And to the poster that said he saw letters, yes, I have seen that too as well as images. You were not imagining things...

73, Dave K4EET
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Ross - K9COX

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Phone home
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Paul

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Hi, the patterns posted by Mario could be aliens or, more probably, due to frequency selective fading. It depends on the state of the ionosphere between the tx and rx antenna and causes different frequency components within the transmission to suffer periodically varying amounts of attenuation.
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pa0bie

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This is the right answer. I have this always on 80m dependant on the distance to the other station whe we are working with FreeDV.
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Jim, KJ3P

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I agree that this is the correct answer.  I have seen the phenomenon when the "ripples" were deep and slow, and heard the phasing effects in the audio.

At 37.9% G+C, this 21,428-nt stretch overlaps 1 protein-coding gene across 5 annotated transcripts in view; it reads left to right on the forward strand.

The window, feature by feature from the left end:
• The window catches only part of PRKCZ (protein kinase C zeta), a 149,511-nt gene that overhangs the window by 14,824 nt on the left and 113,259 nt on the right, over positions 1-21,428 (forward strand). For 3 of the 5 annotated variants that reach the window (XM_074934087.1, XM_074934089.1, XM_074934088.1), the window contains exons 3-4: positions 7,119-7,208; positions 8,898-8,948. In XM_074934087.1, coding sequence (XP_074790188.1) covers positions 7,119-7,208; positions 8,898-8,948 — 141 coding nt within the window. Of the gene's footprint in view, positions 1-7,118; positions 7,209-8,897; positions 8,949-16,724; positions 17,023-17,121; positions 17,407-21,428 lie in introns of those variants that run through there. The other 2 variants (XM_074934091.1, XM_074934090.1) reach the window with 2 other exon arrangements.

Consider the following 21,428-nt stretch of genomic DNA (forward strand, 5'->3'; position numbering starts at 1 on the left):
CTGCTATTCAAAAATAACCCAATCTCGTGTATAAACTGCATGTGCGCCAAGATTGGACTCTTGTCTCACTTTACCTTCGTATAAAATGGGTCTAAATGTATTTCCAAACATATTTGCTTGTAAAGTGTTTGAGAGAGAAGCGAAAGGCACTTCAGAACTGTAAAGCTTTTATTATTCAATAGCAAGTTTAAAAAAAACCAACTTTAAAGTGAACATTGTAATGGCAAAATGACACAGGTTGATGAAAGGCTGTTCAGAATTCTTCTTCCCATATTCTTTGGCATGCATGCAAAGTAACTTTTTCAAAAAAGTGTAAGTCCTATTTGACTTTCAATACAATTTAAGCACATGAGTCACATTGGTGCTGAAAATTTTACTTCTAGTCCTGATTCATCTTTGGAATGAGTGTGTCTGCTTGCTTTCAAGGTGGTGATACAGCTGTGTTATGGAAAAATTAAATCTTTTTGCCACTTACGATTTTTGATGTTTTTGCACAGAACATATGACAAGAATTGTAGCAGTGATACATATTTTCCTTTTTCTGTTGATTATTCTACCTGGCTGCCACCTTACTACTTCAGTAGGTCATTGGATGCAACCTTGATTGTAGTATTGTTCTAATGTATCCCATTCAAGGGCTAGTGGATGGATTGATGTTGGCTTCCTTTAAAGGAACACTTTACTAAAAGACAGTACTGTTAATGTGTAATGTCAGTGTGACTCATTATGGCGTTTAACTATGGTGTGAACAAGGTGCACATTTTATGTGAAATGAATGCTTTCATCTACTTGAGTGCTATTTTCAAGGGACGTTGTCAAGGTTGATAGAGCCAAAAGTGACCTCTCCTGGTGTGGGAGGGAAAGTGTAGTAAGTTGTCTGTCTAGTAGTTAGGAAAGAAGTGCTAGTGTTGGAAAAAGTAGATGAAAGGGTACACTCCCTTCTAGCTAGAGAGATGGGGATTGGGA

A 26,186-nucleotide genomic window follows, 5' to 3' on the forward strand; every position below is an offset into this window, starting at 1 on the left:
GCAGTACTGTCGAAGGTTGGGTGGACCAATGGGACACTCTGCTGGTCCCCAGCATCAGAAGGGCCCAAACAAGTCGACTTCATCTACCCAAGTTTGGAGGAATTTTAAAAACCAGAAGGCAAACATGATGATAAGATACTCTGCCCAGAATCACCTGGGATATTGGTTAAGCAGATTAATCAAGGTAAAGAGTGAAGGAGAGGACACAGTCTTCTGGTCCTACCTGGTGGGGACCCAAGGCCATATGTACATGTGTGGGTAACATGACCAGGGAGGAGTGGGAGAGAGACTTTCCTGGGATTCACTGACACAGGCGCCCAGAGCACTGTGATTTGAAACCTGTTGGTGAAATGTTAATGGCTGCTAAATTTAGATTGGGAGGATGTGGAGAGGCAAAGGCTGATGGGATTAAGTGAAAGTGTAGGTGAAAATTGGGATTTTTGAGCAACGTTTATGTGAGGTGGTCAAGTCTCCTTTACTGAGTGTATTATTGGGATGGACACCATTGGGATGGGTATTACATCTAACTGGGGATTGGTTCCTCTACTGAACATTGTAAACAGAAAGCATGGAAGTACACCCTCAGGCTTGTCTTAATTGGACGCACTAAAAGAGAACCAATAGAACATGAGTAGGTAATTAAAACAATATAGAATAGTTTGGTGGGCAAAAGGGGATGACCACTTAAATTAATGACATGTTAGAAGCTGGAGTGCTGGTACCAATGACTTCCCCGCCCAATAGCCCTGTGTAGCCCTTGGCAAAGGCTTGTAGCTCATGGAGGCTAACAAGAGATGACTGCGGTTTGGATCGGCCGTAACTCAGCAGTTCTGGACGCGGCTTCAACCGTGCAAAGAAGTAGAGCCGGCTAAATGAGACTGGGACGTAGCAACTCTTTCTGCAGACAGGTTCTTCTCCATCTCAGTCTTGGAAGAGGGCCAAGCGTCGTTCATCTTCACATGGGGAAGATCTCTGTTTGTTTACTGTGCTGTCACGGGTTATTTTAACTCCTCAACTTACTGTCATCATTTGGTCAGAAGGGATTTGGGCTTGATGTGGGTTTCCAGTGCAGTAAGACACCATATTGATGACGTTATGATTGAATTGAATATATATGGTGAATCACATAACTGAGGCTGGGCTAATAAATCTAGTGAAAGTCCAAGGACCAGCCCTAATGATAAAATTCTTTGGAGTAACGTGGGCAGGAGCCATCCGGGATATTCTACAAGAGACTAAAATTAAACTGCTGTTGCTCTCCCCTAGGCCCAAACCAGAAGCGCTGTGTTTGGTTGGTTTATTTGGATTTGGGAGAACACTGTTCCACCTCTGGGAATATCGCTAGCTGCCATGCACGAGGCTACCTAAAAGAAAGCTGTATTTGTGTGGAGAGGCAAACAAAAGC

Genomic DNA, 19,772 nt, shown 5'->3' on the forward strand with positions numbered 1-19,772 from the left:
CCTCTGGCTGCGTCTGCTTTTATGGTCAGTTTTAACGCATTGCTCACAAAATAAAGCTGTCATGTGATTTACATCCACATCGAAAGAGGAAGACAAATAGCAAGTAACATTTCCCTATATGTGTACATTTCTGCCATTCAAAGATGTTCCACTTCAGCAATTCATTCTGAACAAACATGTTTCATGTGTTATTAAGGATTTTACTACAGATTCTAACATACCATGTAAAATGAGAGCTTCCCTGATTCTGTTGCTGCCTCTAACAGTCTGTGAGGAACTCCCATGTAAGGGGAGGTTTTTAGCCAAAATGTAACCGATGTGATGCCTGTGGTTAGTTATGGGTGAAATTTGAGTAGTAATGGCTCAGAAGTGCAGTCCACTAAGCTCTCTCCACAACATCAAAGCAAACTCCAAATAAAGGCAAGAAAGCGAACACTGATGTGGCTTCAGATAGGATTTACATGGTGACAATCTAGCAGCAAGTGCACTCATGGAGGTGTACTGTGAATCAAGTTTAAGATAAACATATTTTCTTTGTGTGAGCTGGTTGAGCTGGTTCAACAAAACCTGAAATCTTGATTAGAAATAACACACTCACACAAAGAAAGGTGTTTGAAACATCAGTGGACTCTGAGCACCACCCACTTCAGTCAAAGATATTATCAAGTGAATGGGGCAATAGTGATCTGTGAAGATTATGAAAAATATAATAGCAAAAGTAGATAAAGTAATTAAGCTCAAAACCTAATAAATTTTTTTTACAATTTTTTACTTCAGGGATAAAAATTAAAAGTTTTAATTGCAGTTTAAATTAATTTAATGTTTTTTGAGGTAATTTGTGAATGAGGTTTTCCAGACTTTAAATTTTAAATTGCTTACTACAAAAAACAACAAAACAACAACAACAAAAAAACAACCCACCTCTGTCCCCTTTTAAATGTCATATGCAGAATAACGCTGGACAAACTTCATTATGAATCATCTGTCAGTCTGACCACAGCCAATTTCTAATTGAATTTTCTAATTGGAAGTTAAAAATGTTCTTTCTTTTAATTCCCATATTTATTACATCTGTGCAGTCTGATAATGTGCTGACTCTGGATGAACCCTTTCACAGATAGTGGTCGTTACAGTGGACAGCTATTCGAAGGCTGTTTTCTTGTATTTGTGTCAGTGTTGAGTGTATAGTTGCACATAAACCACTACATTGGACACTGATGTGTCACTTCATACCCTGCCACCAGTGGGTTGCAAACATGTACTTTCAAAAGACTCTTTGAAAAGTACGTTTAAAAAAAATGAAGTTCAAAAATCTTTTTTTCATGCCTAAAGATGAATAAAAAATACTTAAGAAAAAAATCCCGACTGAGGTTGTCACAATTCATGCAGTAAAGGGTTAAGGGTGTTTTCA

(Edited)
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KC8P

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I agree with you guys! This is what I suspected from the beginning. Thank you for your help!
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Martin Ewing AA6E

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The patterns are a propagation effect.  The patterns you get depend a lot on which band you're on (higher bands generally show less effect) and the propagation distance (more effect the farther away you are).  They show up most clearly when you're looking at a broad, flat spectrum digital signal like digital voice.

Technically, the ionosphere's electrons (which reflect RF and enable long distance skip) have density irregularities -- they are more or less bunched up in "clouds", and each cloud acts as a separate reflector.   The pattern you see represents "beats" (interference) between the different reflection paths. It changes with time because the clouds are moving around. You can call it "multipath interference", "selective fading" or "scintillation". 

Stars twinkle, too!  (But not because of the ionosphere.)
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KC8P

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Thank you Martin! It is helpful!